It is well known, that, in all questions, submitted to the understanding, prejudice is most destructive of found judgment, and perverts all operations of the intellectual faculties : It is no less contrary to good taste; nor has it less inAuence to corrupt our sentiments of beauty. It belongs to good sense to check its influence in both cases ; and in this respect, as well as in many others, reason, if not an esential part of taste, is at least requisite to the operations of this latter faculty. In all the nobler productions of genius, there is a mutual relation and correspondence of parts ; nor can either the beauties or blemishes be perceived by him, whose thought is not capacious enough to comprehend all those parts, and compare them with each other, in order to perceive the consistence and uniformity of the whole. Every work of art has also a certain end or purpose, for which it is calculated; and is to be deemed more or less perfect, as it is more or less fitted to attain this end. The object of eloquence is to persuade, of history to instruct, of poetry to please by means of the passions and the imagination. These ends we must carry constantly in our view, when we peruse any performance; and we must be able to judge how far the means employed are adapted to their respective purposes. Besides, every kind of composition, even the most poetical, is nothing but a chain of propositions and reasonings ; not always indeed the justest and most exact, but still plausible and specious, however disguised by the coloring of the imagination. The persons, introduced in tragedy and epic poetry, must be represented as reasoning and thinking, and concluding and acting, suit. able to their characters and circumstances; and without judgment, as well as taste and invention, a poet can never hope to succeed in so delicate an undertaking. Not to mention, that the same excellence of faculties which contributes to the improvement of reason, the same clearness of conception, the same exactness of distinction, the same vivacity of apprehension, are essential to the operations of true taste, and are its infallible concomitants. It seldom, or never happens, that a man of sense, who has experience in any art, cannot judge of its beauty; and it is no less rare to meet with a man, who has a just taste, without a found understanding.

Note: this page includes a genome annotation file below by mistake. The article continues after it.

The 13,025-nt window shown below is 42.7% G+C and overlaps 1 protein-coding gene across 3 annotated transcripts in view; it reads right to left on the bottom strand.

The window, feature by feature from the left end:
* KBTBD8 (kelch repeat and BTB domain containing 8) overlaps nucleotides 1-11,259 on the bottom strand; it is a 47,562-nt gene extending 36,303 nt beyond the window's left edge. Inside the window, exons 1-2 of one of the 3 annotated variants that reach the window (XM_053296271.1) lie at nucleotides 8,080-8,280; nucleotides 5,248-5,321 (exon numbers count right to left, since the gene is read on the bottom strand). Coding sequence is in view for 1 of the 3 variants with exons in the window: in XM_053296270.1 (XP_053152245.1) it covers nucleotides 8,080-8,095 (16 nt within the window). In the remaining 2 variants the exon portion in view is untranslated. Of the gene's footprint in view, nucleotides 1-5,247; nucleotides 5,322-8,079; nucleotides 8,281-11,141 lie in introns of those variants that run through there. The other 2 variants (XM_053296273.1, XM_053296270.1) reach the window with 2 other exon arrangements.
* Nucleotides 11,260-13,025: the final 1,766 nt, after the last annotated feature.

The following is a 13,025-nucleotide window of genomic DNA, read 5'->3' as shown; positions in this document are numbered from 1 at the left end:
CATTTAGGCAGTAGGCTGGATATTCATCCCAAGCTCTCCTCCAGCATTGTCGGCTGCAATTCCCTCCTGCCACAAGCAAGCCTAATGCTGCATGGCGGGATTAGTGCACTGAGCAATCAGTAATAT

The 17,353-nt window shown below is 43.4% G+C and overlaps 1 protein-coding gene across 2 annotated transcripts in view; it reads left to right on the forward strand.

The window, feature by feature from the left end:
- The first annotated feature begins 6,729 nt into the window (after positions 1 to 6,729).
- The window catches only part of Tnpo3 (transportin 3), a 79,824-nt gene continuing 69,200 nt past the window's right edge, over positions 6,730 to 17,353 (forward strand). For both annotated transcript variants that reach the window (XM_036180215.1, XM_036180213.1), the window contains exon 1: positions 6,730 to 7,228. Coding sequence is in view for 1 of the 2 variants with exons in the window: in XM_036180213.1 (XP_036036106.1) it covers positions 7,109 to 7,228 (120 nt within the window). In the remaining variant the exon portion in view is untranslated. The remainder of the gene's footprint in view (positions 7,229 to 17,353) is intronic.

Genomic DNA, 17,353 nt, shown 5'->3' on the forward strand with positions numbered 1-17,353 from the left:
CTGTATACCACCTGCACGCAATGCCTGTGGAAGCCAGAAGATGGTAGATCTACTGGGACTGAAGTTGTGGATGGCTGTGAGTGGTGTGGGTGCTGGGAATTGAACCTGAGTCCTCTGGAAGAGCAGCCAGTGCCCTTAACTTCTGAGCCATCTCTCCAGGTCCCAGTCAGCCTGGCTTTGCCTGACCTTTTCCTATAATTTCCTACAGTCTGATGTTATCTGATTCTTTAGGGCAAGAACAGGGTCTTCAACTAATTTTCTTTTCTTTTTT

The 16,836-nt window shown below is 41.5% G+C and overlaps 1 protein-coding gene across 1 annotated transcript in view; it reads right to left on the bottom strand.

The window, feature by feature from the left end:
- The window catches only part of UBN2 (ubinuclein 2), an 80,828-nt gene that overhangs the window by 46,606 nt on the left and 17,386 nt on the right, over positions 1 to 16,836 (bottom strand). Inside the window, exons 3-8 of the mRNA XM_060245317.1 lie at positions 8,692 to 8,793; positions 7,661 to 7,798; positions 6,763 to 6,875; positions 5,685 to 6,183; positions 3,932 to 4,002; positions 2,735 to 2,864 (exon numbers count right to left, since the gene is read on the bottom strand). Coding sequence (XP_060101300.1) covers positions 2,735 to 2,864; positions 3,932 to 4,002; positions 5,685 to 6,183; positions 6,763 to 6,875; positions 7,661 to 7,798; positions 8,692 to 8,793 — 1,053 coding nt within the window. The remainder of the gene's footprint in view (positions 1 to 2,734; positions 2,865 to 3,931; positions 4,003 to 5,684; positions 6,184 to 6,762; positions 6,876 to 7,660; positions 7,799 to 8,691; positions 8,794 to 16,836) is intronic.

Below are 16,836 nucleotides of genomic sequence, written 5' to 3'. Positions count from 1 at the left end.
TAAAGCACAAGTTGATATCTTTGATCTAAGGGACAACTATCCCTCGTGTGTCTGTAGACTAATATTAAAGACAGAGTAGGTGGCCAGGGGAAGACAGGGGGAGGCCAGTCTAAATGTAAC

Thus, tho' the principles of taste be universal, and nearly, if not entirely the fame in all men ; yet few are qualified to give judgment on any work of art, or. establish their own sentiment as the standard of beauty. The organs of internal sensation are seldom so perfect as to allow the general principles their full play, and produce a feeling correspondent to those principles. They either labor under some defect, or are vitiated by some disorder; and by that means, excite a fentiment, which may be pronounced erroneous. When the critic has no delicacy, he judges without any distinction, and is only affected by the grosser and more palpable qualities of the object: The finer touches pass unnoticed and disregarded. Where he is not aided by practice, his verdict is attended with confufion and hesitation. Where no comparison has been employed, the most frivo. Jous beauties, such as rather merit the name of defects, are the objects of his adall preju